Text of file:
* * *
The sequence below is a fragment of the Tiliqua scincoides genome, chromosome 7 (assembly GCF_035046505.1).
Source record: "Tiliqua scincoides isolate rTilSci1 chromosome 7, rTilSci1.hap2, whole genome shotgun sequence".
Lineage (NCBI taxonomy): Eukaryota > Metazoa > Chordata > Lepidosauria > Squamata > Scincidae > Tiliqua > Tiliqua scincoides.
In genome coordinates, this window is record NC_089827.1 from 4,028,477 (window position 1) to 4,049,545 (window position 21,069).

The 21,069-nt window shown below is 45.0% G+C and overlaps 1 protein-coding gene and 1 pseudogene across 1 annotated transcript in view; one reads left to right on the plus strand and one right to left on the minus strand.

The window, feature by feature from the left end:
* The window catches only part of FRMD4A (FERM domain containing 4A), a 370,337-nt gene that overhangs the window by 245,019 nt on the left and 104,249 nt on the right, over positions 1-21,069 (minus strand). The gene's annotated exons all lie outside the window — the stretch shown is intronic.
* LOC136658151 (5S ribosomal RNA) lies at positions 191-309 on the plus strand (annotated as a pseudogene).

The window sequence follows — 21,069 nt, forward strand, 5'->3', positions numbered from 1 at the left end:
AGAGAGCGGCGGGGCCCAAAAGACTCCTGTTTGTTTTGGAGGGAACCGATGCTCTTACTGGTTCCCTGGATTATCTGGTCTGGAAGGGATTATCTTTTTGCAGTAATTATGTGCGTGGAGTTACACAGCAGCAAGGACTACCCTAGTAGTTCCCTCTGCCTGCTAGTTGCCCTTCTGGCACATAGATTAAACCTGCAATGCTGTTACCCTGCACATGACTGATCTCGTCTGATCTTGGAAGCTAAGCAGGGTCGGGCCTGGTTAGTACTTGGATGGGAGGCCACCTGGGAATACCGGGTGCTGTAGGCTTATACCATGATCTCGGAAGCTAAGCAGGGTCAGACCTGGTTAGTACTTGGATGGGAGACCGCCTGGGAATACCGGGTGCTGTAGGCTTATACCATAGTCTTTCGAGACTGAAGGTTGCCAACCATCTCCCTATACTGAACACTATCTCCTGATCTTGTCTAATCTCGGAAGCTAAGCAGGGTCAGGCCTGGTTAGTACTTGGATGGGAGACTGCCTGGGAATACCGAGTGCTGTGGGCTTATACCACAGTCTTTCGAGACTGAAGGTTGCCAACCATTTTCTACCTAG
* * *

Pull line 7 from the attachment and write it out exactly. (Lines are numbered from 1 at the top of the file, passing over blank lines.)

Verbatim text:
* The window catches only part of FRMD4A (FERM domain containing 4A), a 370,337-nt gene that overhangs the window by 245,019 nt on the left and 104,249 nt on the right, over positions 1-21,069 (minus strand). The gene's annotated exons all lie outside the window — the stretch shown is intronic.